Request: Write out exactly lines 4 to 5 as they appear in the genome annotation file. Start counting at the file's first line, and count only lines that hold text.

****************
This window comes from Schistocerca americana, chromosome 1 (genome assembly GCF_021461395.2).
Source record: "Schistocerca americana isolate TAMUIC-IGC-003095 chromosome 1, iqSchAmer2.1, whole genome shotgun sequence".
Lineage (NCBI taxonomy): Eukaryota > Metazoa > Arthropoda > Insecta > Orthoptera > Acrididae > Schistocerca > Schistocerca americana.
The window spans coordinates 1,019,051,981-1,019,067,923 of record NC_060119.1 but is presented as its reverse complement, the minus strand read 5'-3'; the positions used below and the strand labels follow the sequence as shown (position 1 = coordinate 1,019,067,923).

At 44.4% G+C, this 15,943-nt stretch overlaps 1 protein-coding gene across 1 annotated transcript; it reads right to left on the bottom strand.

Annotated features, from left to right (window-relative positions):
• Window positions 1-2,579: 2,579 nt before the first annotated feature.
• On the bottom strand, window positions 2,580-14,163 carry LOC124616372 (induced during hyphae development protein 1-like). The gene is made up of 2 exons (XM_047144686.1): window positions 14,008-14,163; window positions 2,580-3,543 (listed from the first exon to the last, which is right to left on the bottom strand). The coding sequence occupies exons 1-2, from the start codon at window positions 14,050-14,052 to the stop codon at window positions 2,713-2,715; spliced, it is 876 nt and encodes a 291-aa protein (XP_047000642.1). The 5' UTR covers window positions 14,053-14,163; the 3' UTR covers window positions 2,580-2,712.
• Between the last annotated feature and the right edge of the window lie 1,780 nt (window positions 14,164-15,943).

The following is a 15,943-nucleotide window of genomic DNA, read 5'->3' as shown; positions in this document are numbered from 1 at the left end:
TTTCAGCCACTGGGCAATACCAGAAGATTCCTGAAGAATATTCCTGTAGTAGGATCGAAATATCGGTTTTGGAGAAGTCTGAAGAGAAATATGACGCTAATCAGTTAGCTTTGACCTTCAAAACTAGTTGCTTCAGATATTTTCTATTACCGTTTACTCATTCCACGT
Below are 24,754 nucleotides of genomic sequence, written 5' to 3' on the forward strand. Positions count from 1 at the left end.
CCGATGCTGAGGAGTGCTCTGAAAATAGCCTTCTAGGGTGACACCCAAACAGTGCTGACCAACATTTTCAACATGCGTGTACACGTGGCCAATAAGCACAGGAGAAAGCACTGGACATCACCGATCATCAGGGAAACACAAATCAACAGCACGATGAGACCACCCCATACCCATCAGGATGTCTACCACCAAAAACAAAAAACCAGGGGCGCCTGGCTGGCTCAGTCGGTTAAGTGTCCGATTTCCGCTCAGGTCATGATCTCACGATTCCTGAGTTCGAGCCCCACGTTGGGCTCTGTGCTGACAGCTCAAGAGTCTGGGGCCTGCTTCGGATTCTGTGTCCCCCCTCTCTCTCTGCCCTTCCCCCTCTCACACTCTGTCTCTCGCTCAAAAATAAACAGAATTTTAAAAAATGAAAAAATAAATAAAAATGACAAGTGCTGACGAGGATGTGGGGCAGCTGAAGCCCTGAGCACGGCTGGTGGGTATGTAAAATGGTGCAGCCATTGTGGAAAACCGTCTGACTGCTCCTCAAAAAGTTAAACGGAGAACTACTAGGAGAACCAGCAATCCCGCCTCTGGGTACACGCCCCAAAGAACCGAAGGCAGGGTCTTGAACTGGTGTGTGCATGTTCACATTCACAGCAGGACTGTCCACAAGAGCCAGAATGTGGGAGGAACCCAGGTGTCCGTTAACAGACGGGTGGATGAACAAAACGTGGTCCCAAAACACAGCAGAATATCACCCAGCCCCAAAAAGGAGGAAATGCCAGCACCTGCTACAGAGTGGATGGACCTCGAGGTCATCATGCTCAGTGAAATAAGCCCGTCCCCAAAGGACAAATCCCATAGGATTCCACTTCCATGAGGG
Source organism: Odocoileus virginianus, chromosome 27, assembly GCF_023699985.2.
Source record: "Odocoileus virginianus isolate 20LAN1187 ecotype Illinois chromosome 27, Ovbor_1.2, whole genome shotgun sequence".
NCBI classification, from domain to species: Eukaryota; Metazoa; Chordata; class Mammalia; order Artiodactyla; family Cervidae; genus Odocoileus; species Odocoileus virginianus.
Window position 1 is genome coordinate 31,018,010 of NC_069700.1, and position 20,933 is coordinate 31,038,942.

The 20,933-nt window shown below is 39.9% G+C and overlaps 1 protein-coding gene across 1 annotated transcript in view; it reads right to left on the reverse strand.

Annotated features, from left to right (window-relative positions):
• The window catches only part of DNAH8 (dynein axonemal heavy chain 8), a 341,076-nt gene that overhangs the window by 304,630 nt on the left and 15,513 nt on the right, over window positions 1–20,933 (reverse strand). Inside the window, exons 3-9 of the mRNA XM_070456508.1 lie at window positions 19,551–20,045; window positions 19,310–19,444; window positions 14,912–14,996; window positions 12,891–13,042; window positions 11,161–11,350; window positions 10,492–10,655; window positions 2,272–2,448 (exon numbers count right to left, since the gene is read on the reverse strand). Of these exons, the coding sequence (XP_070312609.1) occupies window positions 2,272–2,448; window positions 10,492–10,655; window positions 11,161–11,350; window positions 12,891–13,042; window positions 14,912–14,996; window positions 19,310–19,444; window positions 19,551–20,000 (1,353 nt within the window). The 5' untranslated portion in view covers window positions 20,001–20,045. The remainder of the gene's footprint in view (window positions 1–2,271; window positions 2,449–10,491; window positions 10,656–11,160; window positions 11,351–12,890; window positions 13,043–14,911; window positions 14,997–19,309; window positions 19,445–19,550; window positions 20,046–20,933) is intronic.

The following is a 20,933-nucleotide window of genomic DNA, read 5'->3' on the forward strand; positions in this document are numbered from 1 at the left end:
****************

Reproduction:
The window spans coordinates 1,019,051,981-1,019,067,923 of record NC_060119.1 but is presented as its reverse complement, the minus strand read 5'-3'; the positions used below and the strand labels follow the sequence as shown (position 1 = coordinate 1,019,067,923).

At 44.4% G+C, this 15,943-nt stretch overlaps 1 protein-coding gene across 1 annotated transcript; it reads right to left on the bottom strand.